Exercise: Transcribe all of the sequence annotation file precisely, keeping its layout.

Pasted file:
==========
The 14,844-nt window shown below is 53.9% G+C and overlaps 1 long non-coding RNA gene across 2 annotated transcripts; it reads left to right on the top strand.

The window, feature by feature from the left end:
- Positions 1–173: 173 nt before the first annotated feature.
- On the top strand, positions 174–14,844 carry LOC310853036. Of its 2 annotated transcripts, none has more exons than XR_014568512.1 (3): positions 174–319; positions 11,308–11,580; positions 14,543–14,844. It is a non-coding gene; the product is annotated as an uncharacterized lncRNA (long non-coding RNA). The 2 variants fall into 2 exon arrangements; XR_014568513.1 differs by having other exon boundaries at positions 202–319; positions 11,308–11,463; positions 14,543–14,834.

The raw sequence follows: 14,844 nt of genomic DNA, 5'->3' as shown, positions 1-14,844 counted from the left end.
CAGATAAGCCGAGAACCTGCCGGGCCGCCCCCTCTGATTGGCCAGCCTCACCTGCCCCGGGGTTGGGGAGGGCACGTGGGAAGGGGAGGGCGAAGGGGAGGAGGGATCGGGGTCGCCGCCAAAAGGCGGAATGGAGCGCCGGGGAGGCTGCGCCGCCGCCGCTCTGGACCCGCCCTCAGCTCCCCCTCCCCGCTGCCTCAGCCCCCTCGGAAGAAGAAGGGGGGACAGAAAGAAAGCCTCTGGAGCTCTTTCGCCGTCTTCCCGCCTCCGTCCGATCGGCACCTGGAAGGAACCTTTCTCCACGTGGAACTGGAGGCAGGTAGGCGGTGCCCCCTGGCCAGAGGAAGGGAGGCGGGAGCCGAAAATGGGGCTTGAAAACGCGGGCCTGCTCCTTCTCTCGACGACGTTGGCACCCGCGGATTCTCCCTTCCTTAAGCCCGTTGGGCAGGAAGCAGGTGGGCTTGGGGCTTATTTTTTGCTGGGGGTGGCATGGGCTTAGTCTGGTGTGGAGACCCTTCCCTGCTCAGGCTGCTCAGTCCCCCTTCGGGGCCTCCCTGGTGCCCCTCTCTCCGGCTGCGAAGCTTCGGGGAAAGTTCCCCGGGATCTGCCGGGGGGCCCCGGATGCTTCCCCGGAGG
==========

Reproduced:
The 14,844-nt window shown below is 53.9% G+C and overlaps 1 long non-coding RNA gene across 2 annotated transcripts; it reads left to right on the top strand.

The window, feature by feature from the left end:
- Positions 1–173: 173 nt before the first annotated feature.
- On the top strand, positions 174–14,844 carry LOC310853036. Of its 2 annotated transcripts, none has more exons than XR_014568512.1 (3): positions 174–319; positions 11,308–11,580; positions 14,543–14,844. It is a non-coding gene; the product is annotated as an uncharacterized lncRNA (long non-coding RNA). The 2 variants fall into 2 exon arrangements; XR_014568513.1 differs by having other exon boundaries at positions 202–319; positions 11,308–11,463; positions 14,543–14,834.

The raw sequence follows: 14,844 nt of genomic DNA, 5'->3' as shown, positions 1-14,844 counted from the left end.
CAGATAAGCCGAGAACCTGCCGGGCCGCCCCCTCTGATTGGCCAGCCTCACCTGCCCCGGGGTTGGGGAGGGCACGTGGGAAGGGGAGGGCGAAGGGGAGGAGGGATCGGGGTCGCCGCCAAAAGGCGGAATGGAGCGCCGGGGAGGCTGCGCCGCCGCCGCTCTGGACCCGCCCTCAGCTCCCCCTCCCCGCTGCCTCAGCCCCCTCGGAAGAAGAAGGGGGGACAGAAAGAAAGCCTCTGGAGCTCTTTCGCCGTCTTCCCGCCTCCGTCCGATCGGCACCTGGAAGGAACCTTTCTCCACGTGGAACTGGAGGCAGGTAGGCGGTGCCCCCTGGCCAGAGGAAGGGAGGCGGGAGCCGAAAATGGGGCTTGAAAACGCGGGCCTGCTCCTTCTCTCGACGACGTTGGCACCCGCGGATTCTCCCTTCCTTAAGCCCGTTGGGCAGGAAGCAGGTGGGCTTGGGGCTTATTTTTTGCTGGGGGTGGCATGGGCTTAGTCTGGTGTGGAGACCCTTCCCTGCTCAGGCTGCTCAGTCCCCCTTCGGGGCCTCCCTGGTGCCCCTCTCTCCGGCTGCGAAGCTTCGGGGAAAGTTCCCCGGGATCTGCCGGGGGGCCCCGGATGCTTCCCCGGAGG